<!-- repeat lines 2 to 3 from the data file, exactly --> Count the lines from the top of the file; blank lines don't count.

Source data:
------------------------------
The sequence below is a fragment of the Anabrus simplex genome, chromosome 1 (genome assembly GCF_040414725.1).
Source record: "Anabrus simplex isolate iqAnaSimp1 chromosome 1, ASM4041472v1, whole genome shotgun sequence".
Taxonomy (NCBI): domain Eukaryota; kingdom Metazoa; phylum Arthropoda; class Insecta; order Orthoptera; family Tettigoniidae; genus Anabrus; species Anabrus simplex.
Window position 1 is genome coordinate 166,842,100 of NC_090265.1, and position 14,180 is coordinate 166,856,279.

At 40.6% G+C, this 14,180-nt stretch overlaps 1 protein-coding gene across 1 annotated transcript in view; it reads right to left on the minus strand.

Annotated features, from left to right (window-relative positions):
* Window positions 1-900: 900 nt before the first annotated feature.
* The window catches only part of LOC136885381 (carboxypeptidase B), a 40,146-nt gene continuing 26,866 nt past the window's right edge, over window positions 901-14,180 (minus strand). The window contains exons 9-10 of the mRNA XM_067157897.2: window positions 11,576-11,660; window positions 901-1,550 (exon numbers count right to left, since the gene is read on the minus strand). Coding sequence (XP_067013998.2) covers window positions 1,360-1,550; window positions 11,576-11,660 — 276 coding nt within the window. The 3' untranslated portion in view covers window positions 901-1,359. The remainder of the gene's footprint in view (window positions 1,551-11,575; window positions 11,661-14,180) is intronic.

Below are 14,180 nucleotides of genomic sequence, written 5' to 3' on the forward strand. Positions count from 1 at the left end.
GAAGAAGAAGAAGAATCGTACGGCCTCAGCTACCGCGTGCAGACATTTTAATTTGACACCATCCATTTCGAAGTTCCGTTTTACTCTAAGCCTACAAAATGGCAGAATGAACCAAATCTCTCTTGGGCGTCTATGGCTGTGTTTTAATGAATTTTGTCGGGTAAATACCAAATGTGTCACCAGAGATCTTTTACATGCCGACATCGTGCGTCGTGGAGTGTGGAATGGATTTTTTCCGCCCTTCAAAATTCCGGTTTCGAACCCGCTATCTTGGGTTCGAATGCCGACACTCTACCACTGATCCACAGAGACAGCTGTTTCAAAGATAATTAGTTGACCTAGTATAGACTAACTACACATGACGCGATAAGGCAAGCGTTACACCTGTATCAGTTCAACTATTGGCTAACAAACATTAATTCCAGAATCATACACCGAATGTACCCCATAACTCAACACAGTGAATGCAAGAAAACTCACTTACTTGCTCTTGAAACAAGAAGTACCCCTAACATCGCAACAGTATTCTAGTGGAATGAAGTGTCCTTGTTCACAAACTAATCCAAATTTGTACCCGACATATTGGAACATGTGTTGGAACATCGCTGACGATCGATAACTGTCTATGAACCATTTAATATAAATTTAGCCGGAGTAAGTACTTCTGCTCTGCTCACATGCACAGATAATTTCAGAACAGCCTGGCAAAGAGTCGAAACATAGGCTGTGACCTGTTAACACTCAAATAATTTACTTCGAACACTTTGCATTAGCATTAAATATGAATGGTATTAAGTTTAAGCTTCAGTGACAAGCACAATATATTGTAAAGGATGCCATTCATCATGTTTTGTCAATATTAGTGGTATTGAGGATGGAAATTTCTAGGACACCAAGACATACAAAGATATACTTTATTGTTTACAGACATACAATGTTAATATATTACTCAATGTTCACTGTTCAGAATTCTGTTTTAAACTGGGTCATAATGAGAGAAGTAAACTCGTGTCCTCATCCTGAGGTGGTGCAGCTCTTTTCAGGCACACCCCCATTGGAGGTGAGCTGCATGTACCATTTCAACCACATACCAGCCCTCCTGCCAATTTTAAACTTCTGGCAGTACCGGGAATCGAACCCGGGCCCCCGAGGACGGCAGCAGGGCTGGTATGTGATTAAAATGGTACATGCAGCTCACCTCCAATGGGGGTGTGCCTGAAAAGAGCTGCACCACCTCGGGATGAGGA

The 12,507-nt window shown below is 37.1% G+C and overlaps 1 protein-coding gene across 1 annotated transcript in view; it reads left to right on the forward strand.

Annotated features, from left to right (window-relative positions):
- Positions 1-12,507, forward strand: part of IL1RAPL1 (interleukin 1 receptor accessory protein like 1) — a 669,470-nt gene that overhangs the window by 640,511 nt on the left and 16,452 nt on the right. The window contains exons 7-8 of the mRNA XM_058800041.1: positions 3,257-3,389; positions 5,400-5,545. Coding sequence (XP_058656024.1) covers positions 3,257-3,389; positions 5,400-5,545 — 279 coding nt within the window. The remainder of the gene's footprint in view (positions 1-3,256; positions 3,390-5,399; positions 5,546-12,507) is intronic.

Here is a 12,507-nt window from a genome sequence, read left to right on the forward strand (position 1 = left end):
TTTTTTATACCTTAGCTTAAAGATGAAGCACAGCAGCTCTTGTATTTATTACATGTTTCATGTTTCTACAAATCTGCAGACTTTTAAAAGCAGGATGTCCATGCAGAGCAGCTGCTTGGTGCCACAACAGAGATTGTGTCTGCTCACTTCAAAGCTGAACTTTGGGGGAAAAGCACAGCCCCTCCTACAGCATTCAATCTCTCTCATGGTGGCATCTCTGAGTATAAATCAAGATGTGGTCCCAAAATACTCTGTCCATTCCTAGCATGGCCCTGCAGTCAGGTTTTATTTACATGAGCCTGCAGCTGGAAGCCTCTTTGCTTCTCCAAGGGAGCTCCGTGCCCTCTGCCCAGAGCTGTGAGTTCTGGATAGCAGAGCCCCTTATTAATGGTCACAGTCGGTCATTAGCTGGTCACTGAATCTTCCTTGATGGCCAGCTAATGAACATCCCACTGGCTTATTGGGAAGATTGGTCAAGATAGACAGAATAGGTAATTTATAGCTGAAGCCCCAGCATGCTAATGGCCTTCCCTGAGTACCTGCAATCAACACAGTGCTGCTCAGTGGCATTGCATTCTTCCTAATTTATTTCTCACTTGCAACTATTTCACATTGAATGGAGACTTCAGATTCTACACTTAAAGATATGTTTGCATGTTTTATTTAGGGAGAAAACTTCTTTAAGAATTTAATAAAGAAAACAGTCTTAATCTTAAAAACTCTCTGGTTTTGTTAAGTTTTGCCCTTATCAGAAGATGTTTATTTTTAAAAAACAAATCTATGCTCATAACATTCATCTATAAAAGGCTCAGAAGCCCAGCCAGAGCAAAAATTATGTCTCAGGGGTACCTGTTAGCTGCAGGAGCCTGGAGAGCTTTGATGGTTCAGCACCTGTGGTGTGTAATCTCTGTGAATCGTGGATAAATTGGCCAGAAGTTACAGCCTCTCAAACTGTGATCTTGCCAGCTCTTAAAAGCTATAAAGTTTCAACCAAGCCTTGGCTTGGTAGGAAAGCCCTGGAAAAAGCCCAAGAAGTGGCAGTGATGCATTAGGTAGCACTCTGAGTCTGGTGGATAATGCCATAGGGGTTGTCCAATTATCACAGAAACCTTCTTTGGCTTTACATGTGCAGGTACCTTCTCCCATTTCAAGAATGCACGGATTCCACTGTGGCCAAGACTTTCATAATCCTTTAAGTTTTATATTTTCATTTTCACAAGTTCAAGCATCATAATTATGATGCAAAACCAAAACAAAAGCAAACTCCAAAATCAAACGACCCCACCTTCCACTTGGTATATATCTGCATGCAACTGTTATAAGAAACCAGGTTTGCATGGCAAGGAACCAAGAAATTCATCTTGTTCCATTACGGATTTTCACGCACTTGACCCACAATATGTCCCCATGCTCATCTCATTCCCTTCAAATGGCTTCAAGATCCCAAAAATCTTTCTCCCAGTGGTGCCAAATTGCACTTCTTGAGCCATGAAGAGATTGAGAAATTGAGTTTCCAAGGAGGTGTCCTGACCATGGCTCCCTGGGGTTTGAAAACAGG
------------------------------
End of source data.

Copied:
Source record: "Anabrus simplex isolate iqAnaSimp1 chromosome 1, ASM4041472v1, whole genome shotgun sequence".
Taxonomy (NCBI): domain Eukaryota; kingdom Metazoa; phylum Arthropoda; class Insecta; order Orthoptera; family Tettigoniidae; genus Anabrus; species Anabrus simplex.